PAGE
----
Alphabet unit Google has tweaked its concessions aimed at allaying EU antitrust concerns about its $2.1 billion (roughly Rs. 15,400 crores) purchase of Fitbit, people familiar with the matter said, putting it on course to secure EU approval for the deal.
The world’s most popular Internet search engine last month offered to restrict the use of Fitbit data for Google ads, facilitate rival makers of wearables seeking to connect to the Android platform and allow third parties’ continued access to Fitbit users’ data with their consent.
Google revised the package after the European Commission received feedback from rivals and consumers, the people said, declining to provide details. The move also helps to stave off a possible EU charge sheet setting out specific concerns.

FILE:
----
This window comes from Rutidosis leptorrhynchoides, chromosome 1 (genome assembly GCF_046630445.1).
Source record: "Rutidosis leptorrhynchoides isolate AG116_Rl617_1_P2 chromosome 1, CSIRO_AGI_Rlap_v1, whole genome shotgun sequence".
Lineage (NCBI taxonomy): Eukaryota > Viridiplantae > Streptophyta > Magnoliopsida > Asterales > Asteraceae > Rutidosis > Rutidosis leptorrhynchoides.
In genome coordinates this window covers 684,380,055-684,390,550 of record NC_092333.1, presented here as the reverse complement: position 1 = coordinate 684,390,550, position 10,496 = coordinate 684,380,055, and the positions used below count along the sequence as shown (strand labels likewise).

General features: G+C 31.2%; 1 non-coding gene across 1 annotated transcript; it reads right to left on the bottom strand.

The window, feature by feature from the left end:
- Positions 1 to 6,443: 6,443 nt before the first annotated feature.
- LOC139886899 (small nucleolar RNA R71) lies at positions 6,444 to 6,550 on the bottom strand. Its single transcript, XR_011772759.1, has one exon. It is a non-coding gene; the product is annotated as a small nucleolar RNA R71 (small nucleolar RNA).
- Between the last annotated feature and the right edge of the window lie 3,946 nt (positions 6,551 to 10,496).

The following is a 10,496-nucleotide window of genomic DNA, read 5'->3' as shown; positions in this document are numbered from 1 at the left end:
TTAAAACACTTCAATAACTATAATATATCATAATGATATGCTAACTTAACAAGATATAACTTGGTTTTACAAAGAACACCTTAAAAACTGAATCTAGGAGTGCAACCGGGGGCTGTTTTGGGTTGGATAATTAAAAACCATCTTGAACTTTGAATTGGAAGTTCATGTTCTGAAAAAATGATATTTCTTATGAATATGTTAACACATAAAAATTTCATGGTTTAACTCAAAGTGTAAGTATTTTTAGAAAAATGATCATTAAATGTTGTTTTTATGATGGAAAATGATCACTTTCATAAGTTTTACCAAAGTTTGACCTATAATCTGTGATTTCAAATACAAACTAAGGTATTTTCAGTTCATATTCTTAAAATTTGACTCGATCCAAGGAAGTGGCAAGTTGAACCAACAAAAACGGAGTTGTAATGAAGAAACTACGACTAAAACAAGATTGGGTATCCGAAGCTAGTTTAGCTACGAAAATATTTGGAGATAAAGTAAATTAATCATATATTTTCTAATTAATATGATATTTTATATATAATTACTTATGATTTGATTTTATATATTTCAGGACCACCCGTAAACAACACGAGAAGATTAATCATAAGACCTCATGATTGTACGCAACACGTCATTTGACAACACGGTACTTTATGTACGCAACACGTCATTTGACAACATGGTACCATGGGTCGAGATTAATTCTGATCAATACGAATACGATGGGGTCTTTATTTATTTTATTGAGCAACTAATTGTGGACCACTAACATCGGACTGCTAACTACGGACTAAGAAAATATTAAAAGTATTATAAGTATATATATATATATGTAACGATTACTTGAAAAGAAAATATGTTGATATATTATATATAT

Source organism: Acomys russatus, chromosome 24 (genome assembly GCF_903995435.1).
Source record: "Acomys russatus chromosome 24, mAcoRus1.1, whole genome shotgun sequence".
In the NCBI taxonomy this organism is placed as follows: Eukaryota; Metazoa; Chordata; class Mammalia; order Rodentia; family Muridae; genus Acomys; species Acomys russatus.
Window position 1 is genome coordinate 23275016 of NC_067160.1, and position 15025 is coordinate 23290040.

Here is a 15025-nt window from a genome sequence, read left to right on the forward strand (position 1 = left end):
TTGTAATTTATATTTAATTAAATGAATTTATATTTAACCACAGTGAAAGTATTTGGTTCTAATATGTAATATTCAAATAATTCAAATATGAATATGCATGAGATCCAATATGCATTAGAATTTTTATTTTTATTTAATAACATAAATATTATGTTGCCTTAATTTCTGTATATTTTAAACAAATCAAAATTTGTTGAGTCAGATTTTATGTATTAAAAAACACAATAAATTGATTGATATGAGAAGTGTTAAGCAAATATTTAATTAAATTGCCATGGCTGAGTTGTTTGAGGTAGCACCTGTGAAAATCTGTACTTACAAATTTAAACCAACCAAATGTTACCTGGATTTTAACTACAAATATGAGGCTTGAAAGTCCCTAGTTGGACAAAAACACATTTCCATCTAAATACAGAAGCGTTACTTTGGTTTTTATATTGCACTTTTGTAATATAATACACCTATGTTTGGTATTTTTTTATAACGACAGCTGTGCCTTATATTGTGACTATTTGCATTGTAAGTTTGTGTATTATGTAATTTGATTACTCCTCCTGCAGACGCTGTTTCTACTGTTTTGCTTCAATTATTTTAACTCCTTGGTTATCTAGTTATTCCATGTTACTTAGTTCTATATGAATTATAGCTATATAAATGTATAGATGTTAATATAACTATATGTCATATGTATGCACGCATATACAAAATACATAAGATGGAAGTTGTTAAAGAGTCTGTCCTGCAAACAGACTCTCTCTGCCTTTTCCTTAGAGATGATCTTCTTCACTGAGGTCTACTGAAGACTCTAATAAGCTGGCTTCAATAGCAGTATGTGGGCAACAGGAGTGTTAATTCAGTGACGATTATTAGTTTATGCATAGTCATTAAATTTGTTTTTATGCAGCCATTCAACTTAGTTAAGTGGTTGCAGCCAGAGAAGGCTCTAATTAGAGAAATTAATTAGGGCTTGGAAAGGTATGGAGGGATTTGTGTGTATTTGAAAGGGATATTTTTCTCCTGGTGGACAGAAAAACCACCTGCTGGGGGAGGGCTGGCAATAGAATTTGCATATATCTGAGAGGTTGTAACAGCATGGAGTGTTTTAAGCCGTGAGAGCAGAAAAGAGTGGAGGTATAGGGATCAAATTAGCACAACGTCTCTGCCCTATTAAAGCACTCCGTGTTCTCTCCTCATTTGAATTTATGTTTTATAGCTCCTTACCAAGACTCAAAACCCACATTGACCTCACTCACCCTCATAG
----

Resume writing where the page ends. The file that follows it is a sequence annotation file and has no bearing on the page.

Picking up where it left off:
The EU competition enforcer has to date not sought further feedback from the market, indicating that the changes have likely passed muster with the Commission.
The EU competition enforcer kicked off a full-scale probe into the deal in August, saying Google’s pledge not to use Fitbit’s data for advertising purposes was insufficient to address competition concerns.
“The Commission extended the deadline in agreement with the parties,” the EU executive said in an email.
“Our investigation aims to ensure that control by Google over data collected through wearable devices as a result of the transaction does not distort competition,” said European Commission Executive Vice-President Margrethe Vestager, who also is the EU’s competition commissioner.
© Thomson Reuters 2020
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